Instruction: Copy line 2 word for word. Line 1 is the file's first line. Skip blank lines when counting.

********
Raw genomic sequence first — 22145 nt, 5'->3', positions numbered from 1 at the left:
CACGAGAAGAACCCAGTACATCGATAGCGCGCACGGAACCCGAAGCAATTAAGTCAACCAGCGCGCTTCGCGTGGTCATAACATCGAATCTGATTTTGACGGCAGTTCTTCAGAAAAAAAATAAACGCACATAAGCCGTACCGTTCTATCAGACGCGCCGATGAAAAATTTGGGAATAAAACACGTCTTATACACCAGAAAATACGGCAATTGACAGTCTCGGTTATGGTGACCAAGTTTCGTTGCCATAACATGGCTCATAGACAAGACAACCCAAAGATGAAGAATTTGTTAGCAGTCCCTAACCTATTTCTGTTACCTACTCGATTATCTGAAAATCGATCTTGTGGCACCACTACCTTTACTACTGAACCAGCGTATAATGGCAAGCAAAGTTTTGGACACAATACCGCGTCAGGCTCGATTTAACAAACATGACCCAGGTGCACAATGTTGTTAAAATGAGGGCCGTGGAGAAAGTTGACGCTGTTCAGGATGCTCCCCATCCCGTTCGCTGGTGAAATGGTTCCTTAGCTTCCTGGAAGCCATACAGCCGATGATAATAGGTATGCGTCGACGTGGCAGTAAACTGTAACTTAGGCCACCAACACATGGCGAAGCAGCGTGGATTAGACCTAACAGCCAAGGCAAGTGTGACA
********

CACGAGAAGAACCCAGTACATCGATAGCGCGCACGGAACCCGAAGCAATTAAGTCAACCAGCGCGCTTCGCGTGGTCATAACATCGAATCTGATTTTGACGGCAGTTCTTCAGAAAAAAAATAAACGCACATAAGCCGTACCGTTCTATCAGACGCGCCGATGAAAAATTTGGGAATAAAACACGTCTTATACACCAGAAAATACGGCAATTGACAGTCTCGGTTATGGTGACCAAGTTTCGTTGCCATAACATGGCTCATAGACAAGACAACCCAAAGATGAAGAATTTGTTAGCAGTCCCTAACCTATTTCTGTTACCTACTCGATTATCTGAAAATCGATCTTGTGGCACCACTACCTTTACTACTGAACCAGCGTATAATGGCAAGCAAAGTTTTGGACACAATACCGCGTCAGGCTCGATTTAACAAACATGACCCAGGTGCACAATGTTGTTAAAATGAGGGCCGTGGAGAAAGTTGACGCTGTTCAGGATGCTCCCCATCCCGTTCGCTGGTGAAATGGTTCCTTAGCTTCCTGGAAGCCATACAGCCGATGATAATAGGTATGCGTCGACGTGGCAGTAAACTGTAACTTAGGCCACCAACACATGGCGAAGCAGCGTGGATTAGACCTAACAGCCAAGGCAAGTGTGACA